Attorneys spar in long-running Forte case

Judge resets status conference to Jan. 23

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BENNINGTON — Attorneys argued in court Monday on whether an arrest warrant should be issued for a Florida man who didn't attend that day's hearing in his decadeslong child sexual assault case here.

State prosecutors said it was "not acceptable" that Leonard Forte, 78, didn't call into the Monday afternoon status conference since he had been informed of it at his previous hearing, as well as the state's intention to retry the case.

"The fact that Mr. Forte has been appearing by phone — and today is not — is of concern to the state," said Vermont Assistant Attorney General Linda Purdy, who is leading the new team of prosecutors  in the case.

Purdy said also the prosecution has information that Forte may not have been complying with his conditions of release from jail, which was issued in 1989.

It was the same year a Bennington judge overturned his conviction on three counts of sexual assault against a 12-year-old girl and ordered a new trial, saying the female prosecutor had prejudiced the jury by being too emotional.

The assault allegedly occurred at Forte's vacation home in Landgrove after he retired as an investigator with New York's Suffolk County District Attorney's Office and was living in Long Island, N.Y.

The case has stalled because of Forte's claims of a terminal illness. He said he has suffered several heart attacks and a new trial could kill him.

"At this point, we would ask that the court issue an arrest warrant for Mr. Forte to appear," Purdy told Bennington Superior Court Judge Cortland Corsones at the hearing Monday.

Forte's lawyer objected to the request, saying state law doesn't require a defendant to appear at status conferences.

"Absent an entry order from the court requiring his presence to be here, I don't think that the court can issue an arrest warrant," said Susan McManus, of the Office of the Defender General in Bennington County, who was appointed last week to represent Forte.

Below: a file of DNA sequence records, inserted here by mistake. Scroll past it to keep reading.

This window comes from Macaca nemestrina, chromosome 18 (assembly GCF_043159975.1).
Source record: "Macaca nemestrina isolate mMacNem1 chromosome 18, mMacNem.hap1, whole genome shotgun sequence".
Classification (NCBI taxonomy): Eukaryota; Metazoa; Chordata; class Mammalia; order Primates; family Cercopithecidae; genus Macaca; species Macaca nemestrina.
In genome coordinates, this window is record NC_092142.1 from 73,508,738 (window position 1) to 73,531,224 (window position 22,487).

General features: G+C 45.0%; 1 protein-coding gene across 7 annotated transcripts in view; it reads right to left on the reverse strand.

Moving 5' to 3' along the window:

For years, Forte had served as his own attorney and appeared in court by phone from his new home in Fort Myers, Florida.

McManus said also that a letter her office sent Forte last week provided him with the wrong time for Monday's hearing.

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Judge Corsones decided to reset the status conference to 1 p.m. on Jan. 23, saying Forte might have had a "confusion" with that day's hearing schedule.

Purdy asked that Forte appear in person if possible, with her later telling reporters the prosecution believes Mr. Forte's accounts of his ill health "may not have been entirely the truth."

The victim in the case — who is now 45 years old and living outside Vermont — is willing to travel back here and testify at trial, Purdy said.

The woman, identified in court documents as M. D., will be listening in during next week's hearing after Corsones granted the prosecution's request to allow her to phone in.

"Justice has been horribly delayed," Purdy told reporters, echoing a statement from State Attorney General T.J. Donovan when his office announced Friday that it was taking over the Forte prosecution.

The Bennington Superior Court has scheduled Forte for jury selection on April 7, but the defense might ask for more time to prepare for trial.

The case's new prosecutors include two special assistant attorneys general specifically appointed for the case: Jeff Amestoy, former chief justice of the Vermont Supreme Court and former state attorney general, and Brian Burgess, former associate justice of the state supreme court and former state deputy attorney general.

Donovan chose them to be part of the litigation team because they were among the prosecutors who, back in the 1990s, appealed to the Vermont Supreme Court to have Forte's convictions reinstated. The Supreme Court sent it back to the trial court.

The new prosecutors are collaborating with the Department of State's Attorneys and Sheriffs, which had previously handled the case.

When asked, Purdy admitted that recent media coverage of the criminal case has played a part in its now gathering momentum toward a retrial.

Between 2013 and 2019, according to Bennington Superior Court records, the Forte case has held hearings only one to three times a year.

Contact Tiffany Tan at, @tiffgtan on Twitter or 802-447-7567 ext. 122.


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